Locals knew it wasn't a matter of 'if', but 'when' a major bushfire would threaten the coastal town of Wye River. The village of beach houses clings to a steep, densely forested hillside on Victoria's Great Ocean Road, adjoining the Great Otway National Park. But the extent and devastation of the 2015 fires and subsequent land-slips shocked everyone. As Wye River rebuilds, the fear is, the laid-back, skillion-roofed beach shacks of old will be replaced by fortresses to protect against the next inevitable inferno. And, in the process, Wye River will lose part of its identity and charm. As MGAO's Durimbul proves, the new homes of Wye can be protected from bushfire without losing touch with their roots...
Like many homes in Wye River, Durimbul sits on a steeply sloping block with views of Bass Strait in the distance. The hills in this area are dotted with beach houses, many built in the '60s and '70s with "rational footprints, expressed with simple construction methods and common materials [to] produce a modest, humble quality to the village", explains Matt from MGAO. "This project aims to continue that legacy."
"After the fires, a 'Bushfire Recovery' service was set up for the residents/landowners who lost their homes", explains Matt. This made the planning process easier as a dedicated team was established to assess and fast-track applications.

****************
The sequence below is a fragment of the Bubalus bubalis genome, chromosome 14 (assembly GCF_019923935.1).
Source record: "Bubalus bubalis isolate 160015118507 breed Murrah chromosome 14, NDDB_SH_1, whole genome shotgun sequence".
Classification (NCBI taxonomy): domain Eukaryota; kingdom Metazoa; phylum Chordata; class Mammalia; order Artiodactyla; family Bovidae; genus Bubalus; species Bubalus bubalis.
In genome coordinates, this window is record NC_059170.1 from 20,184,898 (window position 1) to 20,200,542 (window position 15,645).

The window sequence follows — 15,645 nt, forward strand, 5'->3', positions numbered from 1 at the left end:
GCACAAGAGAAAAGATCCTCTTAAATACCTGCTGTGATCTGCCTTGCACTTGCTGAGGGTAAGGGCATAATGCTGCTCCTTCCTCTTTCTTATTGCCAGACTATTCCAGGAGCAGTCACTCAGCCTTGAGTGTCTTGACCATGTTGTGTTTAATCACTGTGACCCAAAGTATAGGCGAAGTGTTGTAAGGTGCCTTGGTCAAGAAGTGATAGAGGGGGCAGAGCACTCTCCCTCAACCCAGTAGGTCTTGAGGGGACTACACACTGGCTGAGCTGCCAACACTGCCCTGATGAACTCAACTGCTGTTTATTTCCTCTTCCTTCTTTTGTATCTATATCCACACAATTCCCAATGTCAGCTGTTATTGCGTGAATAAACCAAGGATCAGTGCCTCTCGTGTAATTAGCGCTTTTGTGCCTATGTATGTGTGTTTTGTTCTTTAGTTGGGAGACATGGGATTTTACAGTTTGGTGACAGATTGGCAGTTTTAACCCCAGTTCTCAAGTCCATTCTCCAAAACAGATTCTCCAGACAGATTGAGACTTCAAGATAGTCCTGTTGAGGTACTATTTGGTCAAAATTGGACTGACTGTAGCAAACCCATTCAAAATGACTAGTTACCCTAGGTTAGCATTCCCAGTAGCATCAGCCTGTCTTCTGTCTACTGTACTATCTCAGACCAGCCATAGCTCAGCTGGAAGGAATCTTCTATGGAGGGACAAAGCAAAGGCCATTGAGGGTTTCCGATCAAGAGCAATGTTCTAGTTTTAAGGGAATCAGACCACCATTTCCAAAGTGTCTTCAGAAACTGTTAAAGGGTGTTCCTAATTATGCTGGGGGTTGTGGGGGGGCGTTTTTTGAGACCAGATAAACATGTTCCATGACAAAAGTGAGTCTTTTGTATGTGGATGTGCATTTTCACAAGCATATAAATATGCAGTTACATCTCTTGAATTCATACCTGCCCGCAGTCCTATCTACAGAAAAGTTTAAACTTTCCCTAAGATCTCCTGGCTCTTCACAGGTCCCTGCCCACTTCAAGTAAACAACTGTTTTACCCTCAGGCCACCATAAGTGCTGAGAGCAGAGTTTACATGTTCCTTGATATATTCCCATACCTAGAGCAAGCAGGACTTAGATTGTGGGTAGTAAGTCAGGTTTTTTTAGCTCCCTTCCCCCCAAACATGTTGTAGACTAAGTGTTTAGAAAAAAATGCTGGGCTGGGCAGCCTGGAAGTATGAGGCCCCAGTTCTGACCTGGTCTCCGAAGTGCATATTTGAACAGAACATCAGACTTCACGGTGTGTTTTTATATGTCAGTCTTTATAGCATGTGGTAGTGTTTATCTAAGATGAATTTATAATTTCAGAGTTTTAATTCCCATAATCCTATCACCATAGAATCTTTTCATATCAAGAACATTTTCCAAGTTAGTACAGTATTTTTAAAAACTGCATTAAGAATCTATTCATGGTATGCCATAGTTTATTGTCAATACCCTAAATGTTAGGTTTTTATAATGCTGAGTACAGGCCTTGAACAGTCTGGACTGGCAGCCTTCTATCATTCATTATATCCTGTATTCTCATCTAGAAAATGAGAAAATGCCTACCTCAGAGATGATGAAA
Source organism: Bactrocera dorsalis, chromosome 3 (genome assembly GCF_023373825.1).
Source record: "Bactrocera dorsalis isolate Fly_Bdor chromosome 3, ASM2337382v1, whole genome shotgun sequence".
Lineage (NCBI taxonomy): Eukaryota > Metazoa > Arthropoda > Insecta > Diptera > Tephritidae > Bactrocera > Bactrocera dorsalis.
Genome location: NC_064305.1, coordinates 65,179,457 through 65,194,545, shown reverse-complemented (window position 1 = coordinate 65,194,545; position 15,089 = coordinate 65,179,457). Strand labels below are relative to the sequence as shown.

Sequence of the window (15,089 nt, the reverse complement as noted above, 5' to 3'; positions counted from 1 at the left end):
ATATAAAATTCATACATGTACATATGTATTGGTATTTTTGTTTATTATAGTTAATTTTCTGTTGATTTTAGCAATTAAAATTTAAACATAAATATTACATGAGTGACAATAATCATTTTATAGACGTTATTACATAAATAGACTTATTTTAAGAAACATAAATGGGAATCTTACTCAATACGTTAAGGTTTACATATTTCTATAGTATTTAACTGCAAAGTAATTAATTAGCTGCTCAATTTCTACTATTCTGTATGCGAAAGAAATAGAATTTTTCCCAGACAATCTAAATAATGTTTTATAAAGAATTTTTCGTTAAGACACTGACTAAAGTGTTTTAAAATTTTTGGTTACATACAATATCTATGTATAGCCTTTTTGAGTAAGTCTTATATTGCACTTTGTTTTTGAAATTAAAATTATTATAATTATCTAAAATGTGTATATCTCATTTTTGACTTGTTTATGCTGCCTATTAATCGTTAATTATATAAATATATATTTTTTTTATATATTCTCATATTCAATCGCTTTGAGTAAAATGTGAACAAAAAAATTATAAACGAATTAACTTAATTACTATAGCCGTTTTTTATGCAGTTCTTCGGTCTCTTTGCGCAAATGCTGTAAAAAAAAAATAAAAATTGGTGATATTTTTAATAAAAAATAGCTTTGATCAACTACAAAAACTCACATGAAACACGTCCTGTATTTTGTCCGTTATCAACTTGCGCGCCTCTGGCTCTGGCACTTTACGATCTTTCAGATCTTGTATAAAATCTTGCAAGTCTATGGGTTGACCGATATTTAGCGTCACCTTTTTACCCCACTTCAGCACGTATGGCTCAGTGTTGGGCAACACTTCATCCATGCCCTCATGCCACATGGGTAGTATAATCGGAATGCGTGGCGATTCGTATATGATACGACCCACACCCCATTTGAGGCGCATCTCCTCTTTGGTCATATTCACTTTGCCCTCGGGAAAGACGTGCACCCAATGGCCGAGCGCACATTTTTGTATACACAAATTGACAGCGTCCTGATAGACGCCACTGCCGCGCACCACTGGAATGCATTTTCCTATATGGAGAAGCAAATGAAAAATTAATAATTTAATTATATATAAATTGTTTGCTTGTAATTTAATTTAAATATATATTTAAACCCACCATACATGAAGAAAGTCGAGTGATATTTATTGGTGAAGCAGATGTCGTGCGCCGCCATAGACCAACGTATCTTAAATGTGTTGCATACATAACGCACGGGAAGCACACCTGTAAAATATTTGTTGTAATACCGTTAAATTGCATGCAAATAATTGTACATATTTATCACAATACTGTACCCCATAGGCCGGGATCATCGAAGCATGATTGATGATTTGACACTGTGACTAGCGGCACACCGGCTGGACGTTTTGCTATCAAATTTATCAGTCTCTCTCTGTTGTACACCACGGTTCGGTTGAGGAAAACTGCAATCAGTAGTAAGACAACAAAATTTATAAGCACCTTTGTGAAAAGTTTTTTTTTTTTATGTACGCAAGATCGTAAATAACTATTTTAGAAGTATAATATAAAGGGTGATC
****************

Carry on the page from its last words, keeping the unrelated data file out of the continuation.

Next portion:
The block was given a BAL40 bushfire rating. "BAL40 zones don't allow the use of timber claddings, decks or any timber products used externally", explains Matt. Hence the home is clad head to toe in COLORBOND® steel.
While Durimbul presents as a strong, impenetrable fortress from the side, other angles reveal how transparent and open to the views the home is. Inside is where your perception of the home totally changes, revealing the stunning view towards the ocean, framed by a foreground of mature trees the owners fought hard to save.
But this expansive glazing did not come easily. "BAL40-compliant windows are very expensive when compared to standard glazing suites", Matt explains, and many of the tested BAL40-compliant window systems have a maximum panel size of between 2.1-2.4 square metres. Ultimately, Element Windows were able to provide compliant windows in the sizes MGAO needed to achieve their vision for the home.
"Perched high on the hillside, the house sits where the tree canopy once stood, anxiously awaiting the regrowth of the surrounding bushland", Matt says. And when that regrowth comes, this home will recede, allowing the trees, ocean and wildlife to take the spotlight once again. Let's hope all the new homes sprouting in Wye River nod to the town's history of laid-back beach shacks, even while adhering to tough new bushfire regulations, just as Durimbul has done.